On the Balcony
Helen was found on the sprawling covered balcony that overlooked the valley, swaying from the rafters like a pendant, graceful as she always was. Kate wondered if anyone had seen her from below, floating amongst the potted palms and grasses. Perhaps from a distance she appeared to be dancing.
They had met at college. Kate spotted her in the coffeehouse while someone recited poetry on a stool and under a light bulb. Elegant and pale, blonde hair swept back. Most men weren’t interested— she was tall and she wore glasses.
“Two strikes,” Helen had said in her low voice. “And I’m rather clever— that’s three.” She held a cigarette to her lips and took one long drag while assessing Kate. “You’re no Grace Kelly yourself, are you?” Kate laughed.
“But you are striking.” She held out her hand, cigarette balanced between two fingers, and ran it along the side of Kate’s face. Kate heard the ash crackle as it passed her ear. “Look at these cheekbones. And tiger’s eyes.” Helen sat back. “You could model, you know. You aren’t pretty, but the French would eat you up.”
Kate shrugged. “Sounds horrible.”
“I think it would be.”
Now Kate and her husband drive through the fall leaves with the top down, even though it’s cool and nearly dark. They wind their way up the road that curves around a hill to an open courtyard lined with lanterns. The large windows of the house reveal party goers, laughing, swaying, peeking over the rims of their cocktail glasses. Crinoline, cigarette smoke and muffled music, something heavy on percussion— jazz.
They step under the arbor hung with clematis, its dead blooms dropping petals to the ground, and up to the large twin doors. Kate rings the glowing doorbell, takes a step back and lightly touches her hair. Her husband says something to which she doesn’t reply.
She hasn’t attended a party since she received Helen’s note— I am sorry, my love.
The door swings open and they are greeted by a woman in black taffeta. Kate recognizes her from the grainy marriage announcement in the newspaper: Helen’s replacement. A small gasp and a quick flutter of her hand to her pearls, a flash of emerald. Oh my. And then, recovery. The woman looks to Helen’s husband, who stands behind her with his hand on her waist.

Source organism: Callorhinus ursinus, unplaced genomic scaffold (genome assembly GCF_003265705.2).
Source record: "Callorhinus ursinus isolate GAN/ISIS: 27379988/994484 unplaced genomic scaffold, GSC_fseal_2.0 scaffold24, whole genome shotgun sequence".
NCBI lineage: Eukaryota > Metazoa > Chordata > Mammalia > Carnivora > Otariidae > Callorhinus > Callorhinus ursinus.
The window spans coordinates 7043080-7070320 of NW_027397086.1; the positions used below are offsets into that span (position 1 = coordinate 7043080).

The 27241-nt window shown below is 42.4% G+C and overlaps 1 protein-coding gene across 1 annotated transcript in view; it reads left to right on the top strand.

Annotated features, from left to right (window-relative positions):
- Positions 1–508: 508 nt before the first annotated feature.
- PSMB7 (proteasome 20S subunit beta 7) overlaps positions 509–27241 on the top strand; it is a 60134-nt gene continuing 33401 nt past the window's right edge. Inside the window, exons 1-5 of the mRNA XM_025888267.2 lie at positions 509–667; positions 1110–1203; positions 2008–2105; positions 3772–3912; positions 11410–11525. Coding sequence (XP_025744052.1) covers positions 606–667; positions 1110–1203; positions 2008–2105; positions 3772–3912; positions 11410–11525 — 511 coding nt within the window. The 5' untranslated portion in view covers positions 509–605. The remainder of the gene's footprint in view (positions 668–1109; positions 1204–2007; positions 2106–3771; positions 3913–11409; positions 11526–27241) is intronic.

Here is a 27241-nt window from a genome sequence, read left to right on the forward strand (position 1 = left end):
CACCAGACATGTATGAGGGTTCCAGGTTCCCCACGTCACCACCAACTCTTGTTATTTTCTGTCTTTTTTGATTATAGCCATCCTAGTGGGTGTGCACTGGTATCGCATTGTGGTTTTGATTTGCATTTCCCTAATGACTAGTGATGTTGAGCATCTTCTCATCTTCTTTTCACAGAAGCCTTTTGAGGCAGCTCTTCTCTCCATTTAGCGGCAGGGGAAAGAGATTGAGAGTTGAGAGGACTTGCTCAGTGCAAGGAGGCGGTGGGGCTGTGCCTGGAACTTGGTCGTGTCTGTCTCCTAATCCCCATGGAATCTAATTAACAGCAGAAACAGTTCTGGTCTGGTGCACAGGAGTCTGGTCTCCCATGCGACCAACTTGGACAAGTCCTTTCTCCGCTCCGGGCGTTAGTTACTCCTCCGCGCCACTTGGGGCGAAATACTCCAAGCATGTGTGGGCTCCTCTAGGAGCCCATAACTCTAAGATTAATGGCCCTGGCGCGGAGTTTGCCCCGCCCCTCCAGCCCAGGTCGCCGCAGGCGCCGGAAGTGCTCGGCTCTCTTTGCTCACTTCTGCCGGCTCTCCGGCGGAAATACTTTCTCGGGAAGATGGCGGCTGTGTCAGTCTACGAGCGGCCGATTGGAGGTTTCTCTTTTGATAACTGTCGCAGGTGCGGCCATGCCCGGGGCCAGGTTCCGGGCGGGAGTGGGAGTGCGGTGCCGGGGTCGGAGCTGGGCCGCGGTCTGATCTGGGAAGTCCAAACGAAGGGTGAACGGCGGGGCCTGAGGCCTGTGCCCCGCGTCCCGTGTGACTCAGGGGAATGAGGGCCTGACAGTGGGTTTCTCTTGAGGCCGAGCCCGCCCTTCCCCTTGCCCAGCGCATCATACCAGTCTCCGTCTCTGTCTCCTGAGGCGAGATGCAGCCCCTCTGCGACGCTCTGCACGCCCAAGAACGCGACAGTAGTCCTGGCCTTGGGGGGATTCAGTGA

How wonderful that you came.
Kate and her husband step through the doors and into the spacious living room. Faces turn and voices halt. Only the record can be heard, Miles Davis— a heartbeat that pulses and quickens and fills the room with something wild and at odds with the stillness of the guests. Helen’s husband brings Kate a cocktail. “Pink Lady, for a lady in pink,” he says, winking, absurd, and the woman in black taffeta spins away with a swish of her skirts. Kate had grown accustomed to his flirtations. She used to relay them to Helen over icy gin and tonics.
“Why did we do it?” Kate had asked. “Marry these men?”
Helen had leaned in then and Kate could smell the cigarettes on her hair, feel the cold flash of diamond against her cheek. “What else were we to do?” Helen whispered. Her finger grazed Kate’s chin, then she smiled and leaned against the balcony railing, looking out at the hazy green mountains and slice of silver ocean in the distance.
Kate wanders through the crowd now. Eyes follow her briefly before flitting away, and though she can’t hear the whispering over the music she can see the mouths moving—red lipstick mouths, thin-lipped mouths with cigarettes dangling.
She eyes the balcony across the room and forgets to breathe, the throbbing of her heart feels electric, dangerous. Someone drops their cocktail and a fleshy pink stain spreads across the white carpet. A woman in green chiffon grabs a towel, while others laugh and noisily joke about pale flooring and drunken, gloved fingers.
Kate pushes through the guests and steps out onto the balcony. She takes a deep breath, but she doesn’t have Helen’s courage. Or is it cowardice. She stands somewhere between the two, as most people do, on most things. Coasting, floating, in between.
Her husband joins her and complains about the people and the phony conversations. She turns toward him, her silk skirt snagging against the metal railing.
“Let’s leave then,” Kate says and he flicks ash over the balcony. She watches it fall and disappear and she wonders if it will land next to anything of Helen’s. Something that had fallen as she swung above the valley— a shoe, a ring, a ribbon from her hair.
“You know what they’ll say if we leave.” He passes her his cigarette, an act of generosity, and she accepts. She understands why he stays with her. Rumors are an embarrassment, but divorce is a scandal from which she would never recover. The world forgives men, Helen had warned. But everyone knows a fallen woman never recovers.
He stays for her sake, so she smiles at him. “Shall we go back inside then?” He nods and she takes his arm, biting the inside of her cheek until she feels nothing.
Angie Ellis lives on Vancouver Island where most of her stories take place. On the Balcony is her debut publication. She is working on her first novel.